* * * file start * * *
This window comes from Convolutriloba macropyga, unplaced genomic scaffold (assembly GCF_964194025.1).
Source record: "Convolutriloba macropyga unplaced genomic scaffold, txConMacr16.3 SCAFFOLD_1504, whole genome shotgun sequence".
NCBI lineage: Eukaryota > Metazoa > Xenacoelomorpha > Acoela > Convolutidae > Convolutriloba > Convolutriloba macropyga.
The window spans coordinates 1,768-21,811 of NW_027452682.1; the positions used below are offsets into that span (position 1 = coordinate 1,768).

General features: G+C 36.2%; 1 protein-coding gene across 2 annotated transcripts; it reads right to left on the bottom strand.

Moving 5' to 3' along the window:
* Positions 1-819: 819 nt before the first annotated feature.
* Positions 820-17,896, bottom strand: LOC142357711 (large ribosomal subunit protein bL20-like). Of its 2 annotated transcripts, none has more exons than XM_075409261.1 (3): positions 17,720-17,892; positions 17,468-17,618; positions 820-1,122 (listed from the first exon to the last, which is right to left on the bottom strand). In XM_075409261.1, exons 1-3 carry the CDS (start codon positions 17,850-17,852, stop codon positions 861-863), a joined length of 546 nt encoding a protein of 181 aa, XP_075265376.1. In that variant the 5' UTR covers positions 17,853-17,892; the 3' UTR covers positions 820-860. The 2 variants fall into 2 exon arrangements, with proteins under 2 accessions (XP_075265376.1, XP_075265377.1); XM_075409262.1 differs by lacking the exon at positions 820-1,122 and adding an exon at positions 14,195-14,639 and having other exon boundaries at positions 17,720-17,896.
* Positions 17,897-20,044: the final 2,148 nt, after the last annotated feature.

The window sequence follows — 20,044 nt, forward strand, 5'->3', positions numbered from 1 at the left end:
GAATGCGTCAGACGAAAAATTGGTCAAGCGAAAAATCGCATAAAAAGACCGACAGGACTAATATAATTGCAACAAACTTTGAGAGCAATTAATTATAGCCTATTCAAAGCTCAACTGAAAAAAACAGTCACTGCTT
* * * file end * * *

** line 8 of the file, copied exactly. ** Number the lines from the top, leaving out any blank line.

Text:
* Positions 820-17,896, bottom strand: LOC142357711 (large ribosomal subunit protein bL20-like). Of its 2 annotated transcripts, none has more exons than XM_075409261.1 (3): positions 17,720-17,892; positions 17,468-17,618; positions 820-1,122 (listed from the first exon to the last, which is right to left on the bottom strand). In XM_075409261.1, exons 1-3 carry the CDS (start codon positions 17,850-17,852, stop codon positions 861-863), a joined length of 546 nt encoding a protein of 181 aa, XP_075265376.1. In that variant the 5' UTR covers positions 17,853-17,892; the 3' UTR covers positions 820-860. The 2 variants fall into 2 exon arrangements, with proteins under 2 accessions (XP_075265376.1, XP_075265377.1); XM_075409262.1 differs by lacking the exon at positions 820-1,122 and adding an exon at positions 14,195-14,639 and having other exon boundaries at positions 17,720-17,896.